She stood beside me for years, or was it a moment? I cannot remember. Maybe I loved her, maybe I didn’t. There was a house, and then no house. There were trees, but none remain. When no one remembers, what is there? You, whose moments are gone, who drift like smoke in the afterlife, tell me something, tell me anything. - Mark Strand, "In the Afterlife"
Dedication
For Leslie, foot-to-foot
First words
For it came to pass that the world had grown wicked, and men had taken war into their hearts, and committed great defilements upon every living thing, so that the world was a dream of death;
Quotations
Watch the clock. Know the location of the nearest hardbox.  When in doubt, run.
Hence the major problem with immortality, apart from the peculiar diet: everything began to bore you.
Give people hope, and you could make them do just about anything. And not just your average, everyday kind of hope--for food or clothes or the absence of pain or good suburban schools or low down payments with easy financing. What people needed was a hope beyond the visible world, the world of the body and its trials, of life's endless dull parade of things. A hope that all was not as it appeared.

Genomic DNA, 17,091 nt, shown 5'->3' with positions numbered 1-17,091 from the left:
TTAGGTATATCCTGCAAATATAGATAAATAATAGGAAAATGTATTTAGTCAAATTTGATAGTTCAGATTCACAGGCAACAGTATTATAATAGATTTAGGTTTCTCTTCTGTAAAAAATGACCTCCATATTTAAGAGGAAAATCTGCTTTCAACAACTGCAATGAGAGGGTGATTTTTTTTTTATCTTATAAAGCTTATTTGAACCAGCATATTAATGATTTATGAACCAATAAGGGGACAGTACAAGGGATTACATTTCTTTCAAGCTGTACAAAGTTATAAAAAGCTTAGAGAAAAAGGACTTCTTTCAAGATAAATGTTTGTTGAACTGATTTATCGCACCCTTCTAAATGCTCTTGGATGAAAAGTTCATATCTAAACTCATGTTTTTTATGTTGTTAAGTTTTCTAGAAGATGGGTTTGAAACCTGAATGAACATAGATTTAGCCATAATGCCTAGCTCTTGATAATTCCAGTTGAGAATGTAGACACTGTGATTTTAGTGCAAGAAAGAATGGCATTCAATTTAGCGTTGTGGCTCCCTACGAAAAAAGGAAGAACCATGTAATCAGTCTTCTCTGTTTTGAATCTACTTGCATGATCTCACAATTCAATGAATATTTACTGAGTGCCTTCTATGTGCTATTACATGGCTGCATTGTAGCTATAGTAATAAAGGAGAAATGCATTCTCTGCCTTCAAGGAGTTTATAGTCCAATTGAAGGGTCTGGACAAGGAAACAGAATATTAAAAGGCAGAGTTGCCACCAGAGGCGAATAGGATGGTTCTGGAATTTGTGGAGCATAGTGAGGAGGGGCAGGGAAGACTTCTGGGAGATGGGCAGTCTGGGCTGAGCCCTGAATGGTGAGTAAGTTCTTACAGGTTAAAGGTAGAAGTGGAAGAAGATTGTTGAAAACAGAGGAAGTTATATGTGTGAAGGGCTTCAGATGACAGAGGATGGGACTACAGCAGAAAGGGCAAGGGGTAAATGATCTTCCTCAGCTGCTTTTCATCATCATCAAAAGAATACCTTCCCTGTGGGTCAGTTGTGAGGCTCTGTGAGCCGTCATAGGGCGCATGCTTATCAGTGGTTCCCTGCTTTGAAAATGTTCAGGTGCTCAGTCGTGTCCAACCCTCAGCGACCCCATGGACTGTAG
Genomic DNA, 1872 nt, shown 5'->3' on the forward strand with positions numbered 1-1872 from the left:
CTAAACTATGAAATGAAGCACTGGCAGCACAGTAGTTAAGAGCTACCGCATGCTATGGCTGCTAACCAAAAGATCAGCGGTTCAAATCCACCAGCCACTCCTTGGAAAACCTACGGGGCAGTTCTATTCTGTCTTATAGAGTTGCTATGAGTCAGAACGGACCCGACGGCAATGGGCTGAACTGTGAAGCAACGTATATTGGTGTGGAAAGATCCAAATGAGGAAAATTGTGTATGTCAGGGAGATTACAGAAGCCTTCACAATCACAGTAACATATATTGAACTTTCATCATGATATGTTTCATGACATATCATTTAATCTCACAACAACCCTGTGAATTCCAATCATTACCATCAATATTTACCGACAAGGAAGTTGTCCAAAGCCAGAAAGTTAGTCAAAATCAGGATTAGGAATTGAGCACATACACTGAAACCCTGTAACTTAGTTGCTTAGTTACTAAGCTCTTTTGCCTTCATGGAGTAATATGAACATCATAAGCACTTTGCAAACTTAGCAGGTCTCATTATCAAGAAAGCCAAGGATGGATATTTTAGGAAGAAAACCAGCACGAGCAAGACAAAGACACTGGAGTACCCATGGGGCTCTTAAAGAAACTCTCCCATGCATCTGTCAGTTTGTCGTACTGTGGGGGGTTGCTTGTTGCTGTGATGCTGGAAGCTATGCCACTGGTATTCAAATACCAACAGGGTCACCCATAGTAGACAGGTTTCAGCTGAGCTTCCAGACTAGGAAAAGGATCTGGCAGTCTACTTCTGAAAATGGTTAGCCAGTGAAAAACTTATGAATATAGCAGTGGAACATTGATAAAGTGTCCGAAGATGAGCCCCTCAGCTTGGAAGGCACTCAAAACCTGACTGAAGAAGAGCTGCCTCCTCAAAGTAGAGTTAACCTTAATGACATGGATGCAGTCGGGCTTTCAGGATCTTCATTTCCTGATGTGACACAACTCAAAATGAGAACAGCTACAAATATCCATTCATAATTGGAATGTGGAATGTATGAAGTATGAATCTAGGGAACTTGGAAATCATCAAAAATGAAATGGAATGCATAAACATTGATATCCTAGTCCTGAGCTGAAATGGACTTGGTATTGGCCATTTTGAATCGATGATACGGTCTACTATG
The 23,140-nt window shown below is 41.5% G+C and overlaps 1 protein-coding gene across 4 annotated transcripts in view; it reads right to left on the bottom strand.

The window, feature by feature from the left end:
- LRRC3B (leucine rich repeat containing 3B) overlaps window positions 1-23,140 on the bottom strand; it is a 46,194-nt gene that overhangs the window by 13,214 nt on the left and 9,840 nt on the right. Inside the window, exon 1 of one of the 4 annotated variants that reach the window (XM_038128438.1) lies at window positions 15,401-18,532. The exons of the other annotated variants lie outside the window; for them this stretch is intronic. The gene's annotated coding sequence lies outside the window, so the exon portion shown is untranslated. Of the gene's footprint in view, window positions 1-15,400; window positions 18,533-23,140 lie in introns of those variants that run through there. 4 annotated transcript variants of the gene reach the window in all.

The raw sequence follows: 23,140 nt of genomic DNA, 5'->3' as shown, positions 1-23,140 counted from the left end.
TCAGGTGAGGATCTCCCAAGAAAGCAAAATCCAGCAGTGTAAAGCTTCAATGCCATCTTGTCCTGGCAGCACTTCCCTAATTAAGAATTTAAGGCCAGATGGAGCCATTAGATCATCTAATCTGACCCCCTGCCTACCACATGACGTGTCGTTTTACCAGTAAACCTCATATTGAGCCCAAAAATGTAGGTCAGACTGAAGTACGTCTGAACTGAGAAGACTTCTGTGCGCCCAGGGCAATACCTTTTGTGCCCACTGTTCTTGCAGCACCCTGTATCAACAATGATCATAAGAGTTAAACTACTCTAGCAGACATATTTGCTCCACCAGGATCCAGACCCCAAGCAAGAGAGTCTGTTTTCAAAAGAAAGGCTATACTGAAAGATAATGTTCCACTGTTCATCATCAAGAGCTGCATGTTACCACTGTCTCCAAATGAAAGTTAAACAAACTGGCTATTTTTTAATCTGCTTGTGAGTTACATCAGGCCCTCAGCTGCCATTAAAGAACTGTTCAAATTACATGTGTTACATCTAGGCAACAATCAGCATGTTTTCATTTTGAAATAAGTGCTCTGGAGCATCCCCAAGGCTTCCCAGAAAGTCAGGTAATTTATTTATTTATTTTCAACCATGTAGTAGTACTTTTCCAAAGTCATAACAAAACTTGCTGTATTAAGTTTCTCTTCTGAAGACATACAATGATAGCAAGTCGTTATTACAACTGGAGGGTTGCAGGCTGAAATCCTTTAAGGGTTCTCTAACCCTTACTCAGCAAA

They became their enemy, as all must do; they ceased to be slaves, and so became alive.
"Because that's what heaven is," said Amy. "It's opening the door of a house in twilight and everyone you love is there."
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Survivors of a government-induced apocalypse endure their violent and disease-stricken world while protecting their loved ones; while a century into the future, members of a transformed society determinedly search for the original twelve virals.